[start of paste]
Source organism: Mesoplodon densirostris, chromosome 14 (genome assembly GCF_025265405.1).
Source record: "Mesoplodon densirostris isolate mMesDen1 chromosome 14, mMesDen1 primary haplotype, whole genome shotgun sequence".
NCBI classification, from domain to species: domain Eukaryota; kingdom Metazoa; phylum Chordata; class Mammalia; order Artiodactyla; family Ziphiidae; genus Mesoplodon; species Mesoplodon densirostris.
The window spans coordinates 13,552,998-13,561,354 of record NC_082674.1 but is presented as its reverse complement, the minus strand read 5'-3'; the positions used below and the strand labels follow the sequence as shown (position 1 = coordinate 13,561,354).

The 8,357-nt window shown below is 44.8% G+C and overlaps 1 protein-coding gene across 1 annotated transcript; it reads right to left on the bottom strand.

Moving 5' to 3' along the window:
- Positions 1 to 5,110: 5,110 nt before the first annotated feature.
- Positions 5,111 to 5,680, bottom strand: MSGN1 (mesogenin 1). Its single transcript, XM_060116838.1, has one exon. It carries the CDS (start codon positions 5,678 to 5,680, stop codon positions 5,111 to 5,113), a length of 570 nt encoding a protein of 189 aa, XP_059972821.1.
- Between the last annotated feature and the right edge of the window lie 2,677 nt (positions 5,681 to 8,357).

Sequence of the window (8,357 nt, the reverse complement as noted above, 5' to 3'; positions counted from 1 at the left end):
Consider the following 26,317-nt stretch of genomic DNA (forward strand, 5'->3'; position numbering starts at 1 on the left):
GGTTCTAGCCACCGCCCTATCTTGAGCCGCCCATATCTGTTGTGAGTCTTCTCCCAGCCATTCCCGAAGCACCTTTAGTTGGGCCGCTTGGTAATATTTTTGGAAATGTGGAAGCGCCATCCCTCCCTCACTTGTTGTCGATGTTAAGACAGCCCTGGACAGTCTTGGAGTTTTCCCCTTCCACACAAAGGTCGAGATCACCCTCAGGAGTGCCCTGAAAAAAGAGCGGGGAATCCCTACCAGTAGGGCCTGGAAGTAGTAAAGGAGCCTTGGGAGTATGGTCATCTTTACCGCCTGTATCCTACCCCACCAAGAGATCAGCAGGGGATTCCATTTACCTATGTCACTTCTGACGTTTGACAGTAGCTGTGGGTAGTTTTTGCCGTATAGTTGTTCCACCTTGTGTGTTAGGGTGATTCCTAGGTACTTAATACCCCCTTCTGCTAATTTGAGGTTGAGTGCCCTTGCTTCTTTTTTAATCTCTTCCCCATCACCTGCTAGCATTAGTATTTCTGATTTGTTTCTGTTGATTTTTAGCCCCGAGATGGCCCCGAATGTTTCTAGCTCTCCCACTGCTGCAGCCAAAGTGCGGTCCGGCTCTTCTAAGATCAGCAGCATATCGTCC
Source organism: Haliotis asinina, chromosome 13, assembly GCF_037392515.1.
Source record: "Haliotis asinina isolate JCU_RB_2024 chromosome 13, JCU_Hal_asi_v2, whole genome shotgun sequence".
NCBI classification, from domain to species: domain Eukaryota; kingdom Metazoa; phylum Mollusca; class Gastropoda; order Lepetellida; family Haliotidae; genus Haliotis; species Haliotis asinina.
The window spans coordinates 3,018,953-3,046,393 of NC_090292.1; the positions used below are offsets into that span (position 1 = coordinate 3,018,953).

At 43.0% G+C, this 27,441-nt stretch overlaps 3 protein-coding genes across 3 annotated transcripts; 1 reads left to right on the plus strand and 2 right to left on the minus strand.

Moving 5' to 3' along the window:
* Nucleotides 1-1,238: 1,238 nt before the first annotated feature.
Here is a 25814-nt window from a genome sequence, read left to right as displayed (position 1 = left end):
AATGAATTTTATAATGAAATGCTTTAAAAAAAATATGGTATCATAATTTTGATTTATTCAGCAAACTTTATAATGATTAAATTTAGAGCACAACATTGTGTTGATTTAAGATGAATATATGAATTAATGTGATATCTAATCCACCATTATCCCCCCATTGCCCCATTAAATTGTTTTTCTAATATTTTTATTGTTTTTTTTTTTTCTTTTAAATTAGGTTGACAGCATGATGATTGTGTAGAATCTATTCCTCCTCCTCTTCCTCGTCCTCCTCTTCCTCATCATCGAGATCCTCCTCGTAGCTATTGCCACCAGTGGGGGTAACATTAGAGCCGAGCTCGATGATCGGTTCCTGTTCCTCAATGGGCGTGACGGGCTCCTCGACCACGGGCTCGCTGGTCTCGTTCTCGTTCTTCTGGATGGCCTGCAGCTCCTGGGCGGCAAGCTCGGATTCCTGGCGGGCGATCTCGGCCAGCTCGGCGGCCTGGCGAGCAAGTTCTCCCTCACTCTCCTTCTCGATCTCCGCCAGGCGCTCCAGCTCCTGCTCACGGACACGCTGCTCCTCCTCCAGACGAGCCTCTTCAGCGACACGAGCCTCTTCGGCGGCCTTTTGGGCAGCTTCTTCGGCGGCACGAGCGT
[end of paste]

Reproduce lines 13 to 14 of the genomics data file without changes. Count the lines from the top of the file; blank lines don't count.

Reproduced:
Source organism: Haliotis asinina, chromosome 13, assembly GCF_037392515.1.
Source record: "Haliotis asinina isolate JCU_RB_2024 chromosome 13, JCU_Hal_asi_v2, whole genome shotgun sequence".